The film producer Walt Disney was born 100 years ago today. He created cartoon figures like Mickey Mouse and Donald Duck and became a pioneer of animated film.
The world's most famous mouse
Mickey Mouse is an American icon. The animated mouse which Walt Disney created in the 1920s could be called America's most successful ambassador. Mickey, his cast of friends and his candy-colored world are known all over the world.
"Mickey Mouse symbolizes America just like Coca Cola does," says Andreas Platthaus, a German journalist who has written a book about Walt Disney. Disney's America, he says, is a peaceful rural place without racial conflicts. Family values rank highly and you can always count on a happy ending.
Disney is America
Movie-goers across the globe have come to identify Disney with America. But it's not only the scenes and the stories which are so typically American. The way Walt Disney commercialized his creations can also be called a typically American example of entrepreneurship.
Part of that commercial success can even be traced to Germany. Shortly after the first Mickey Mouse films were shown in German theaters at the end of the 1920s, German toy manufacturers started producing Mickey figurines.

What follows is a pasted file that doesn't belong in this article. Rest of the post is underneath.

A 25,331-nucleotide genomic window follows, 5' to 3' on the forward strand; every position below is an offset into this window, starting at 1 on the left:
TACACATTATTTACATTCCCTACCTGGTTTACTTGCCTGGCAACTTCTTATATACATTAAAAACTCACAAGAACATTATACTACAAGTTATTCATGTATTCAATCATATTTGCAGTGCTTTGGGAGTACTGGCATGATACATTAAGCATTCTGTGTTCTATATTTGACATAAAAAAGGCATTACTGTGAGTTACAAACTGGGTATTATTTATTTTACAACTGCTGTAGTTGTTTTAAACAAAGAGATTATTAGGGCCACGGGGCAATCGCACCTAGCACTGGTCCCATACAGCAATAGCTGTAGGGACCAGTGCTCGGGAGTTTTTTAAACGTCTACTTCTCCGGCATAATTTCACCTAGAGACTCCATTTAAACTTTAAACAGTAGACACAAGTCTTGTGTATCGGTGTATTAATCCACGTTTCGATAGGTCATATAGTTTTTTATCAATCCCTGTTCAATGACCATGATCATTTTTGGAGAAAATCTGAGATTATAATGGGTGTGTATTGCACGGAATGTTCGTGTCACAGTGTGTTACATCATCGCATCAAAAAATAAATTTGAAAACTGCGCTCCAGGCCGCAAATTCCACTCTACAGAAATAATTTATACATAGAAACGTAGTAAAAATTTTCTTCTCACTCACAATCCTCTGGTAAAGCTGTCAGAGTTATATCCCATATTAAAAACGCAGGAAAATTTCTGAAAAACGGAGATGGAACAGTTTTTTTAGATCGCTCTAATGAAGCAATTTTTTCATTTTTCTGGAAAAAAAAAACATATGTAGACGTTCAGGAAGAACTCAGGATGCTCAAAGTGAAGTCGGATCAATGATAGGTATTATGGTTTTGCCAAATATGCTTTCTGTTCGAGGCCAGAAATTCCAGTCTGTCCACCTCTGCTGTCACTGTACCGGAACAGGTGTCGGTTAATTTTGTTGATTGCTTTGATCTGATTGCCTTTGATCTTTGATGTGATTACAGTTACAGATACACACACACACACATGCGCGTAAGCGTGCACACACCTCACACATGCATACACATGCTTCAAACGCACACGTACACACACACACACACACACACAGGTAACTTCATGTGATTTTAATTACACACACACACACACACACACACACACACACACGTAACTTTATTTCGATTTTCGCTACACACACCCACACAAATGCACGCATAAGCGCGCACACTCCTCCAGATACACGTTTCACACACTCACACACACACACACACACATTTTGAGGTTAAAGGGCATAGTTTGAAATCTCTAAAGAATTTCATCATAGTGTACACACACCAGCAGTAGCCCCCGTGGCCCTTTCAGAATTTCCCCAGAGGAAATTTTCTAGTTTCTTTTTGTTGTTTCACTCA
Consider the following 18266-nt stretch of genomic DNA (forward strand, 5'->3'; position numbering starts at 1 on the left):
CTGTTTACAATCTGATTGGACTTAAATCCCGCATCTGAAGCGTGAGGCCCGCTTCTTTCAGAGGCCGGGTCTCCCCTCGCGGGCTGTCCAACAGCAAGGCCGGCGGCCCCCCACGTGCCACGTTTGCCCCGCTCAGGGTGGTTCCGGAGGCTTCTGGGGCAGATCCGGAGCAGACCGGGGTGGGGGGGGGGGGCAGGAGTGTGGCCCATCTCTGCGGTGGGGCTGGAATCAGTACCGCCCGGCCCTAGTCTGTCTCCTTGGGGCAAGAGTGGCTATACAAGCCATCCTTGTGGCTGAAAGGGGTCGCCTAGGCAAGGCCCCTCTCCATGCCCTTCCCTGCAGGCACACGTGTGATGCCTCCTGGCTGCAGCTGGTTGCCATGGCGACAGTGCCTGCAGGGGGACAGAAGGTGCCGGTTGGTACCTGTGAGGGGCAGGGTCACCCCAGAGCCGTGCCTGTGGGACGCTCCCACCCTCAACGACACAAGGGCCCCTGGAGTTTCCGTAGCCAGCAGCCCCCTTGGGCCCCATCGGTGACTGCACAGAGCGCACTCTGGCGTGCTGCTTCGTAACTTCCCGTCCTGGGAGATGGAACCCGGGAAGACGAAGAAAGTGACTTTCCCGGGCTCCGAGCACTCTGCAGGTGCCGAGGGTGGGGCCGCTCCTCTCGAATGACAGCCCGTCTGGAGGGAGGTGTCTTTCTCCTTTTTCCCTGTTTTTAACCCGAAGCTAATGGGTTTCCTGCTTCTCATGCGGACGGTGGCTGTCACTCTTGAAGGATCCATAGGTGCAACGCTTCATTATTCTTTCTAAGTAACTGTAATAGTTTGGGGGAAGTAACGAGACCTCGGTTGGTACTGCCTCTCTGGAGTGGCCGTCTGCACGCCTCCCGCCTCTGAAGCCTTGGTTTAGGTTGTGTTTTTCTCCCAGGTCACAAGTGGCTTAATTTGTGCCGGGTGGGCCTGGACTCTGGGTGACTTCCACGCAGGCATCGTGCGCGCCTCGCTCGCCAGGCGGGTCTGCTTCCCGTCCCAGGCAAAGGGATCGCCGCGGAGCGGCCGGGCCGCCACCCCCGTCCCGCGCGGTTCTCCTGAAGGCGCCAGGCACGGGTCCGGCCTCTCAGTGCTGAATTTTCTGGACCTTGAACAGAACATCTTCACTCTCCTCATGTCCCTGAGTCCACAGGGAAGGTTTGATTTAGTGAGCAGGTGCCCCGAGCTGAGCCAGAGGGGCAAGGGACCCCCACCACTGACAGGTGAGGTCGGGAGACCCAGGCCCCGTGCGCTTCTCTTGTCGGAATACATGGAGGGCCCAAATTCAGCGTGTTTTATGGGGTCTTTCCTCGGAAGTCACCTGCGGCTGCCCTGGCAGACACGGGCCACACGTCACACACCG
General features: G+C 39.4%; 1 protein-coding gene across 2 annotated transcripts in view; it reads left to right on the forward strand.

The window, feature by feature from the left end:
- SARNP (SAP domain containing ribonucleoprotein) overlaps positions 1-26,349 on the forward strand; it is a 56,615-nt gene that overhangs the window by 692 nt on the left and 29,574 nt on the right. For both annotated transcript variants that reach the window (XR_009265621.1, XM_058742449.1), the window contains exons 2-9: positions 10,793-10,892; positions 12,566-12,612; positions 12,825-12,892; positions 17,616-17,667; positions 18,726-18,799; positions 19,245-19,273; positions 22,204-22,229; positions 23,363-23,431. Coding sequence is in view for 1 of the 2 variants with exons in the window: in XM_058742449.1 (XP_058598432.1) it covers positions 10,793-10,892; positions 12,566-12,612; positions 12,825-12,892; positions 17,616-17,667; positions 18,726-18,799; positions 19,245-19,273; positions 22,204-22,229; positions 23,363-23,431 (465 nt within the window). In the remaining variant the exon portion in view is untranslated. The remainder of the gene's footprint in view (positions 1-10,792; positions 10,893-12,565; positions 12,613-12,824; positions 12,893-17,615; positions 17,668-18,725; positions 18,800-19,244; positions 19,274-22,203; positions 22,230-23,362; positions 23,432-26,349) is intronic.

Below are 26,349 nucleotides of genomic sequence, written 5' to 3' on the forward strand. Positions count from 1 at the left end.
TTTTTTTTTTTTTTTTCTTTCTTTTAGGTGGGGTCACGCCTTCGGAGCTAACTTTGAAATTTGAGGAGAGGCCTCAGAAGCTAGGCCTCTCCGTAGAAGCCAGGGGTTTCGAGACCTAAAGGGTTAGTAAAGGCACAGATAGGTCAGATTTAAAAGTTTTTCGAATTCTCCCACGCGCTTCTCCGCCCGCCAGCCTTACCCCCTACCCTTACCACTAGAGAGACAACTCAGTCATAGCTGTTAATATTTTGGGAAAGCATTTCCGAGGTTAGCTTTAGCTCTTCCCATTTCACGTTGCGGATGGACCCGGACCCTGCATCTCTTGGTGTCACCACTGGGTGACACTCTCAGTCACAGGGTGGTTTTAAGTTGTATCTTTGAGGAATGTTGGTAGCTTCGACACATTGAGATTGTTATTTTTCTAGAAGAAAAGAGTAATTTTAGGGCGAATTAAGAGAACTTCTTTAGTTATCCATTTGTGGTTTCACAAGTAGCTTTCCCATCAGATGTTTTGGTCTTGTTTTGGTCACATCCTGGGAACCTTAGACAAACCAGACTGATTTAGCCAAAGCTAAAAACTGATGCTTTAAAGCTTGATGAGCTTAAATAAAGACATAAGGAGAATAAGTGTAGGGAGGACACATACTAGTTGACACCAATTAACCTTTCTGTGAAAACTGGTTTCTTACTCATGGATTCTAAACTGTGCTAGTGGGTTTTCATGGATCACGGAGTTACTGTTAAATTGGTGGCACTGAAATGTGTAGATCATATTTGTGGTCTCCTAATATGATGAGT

When Walt Disney found out about these early cases of product piracy, he took the German toy makers to court. Disney won and he invested the money he received from this copyright case into making new and better movies.
"I don't make films to make money, I make money to make better films"
Disney was a dedicated innovator. In 1928, he produced the Mickey Mouse film "Steamboat Willie" - it was the first animated film with sound. In those early days of "talking pictures", many Hollywood directors and producers were still debating the general value of sound movies.
When audiences first saw "Steamboat Willie", they were electrified: never before had they seen animated creatures that could talk, sing and play instruments. What they had indeed witnessed, was an early example of Disney magic.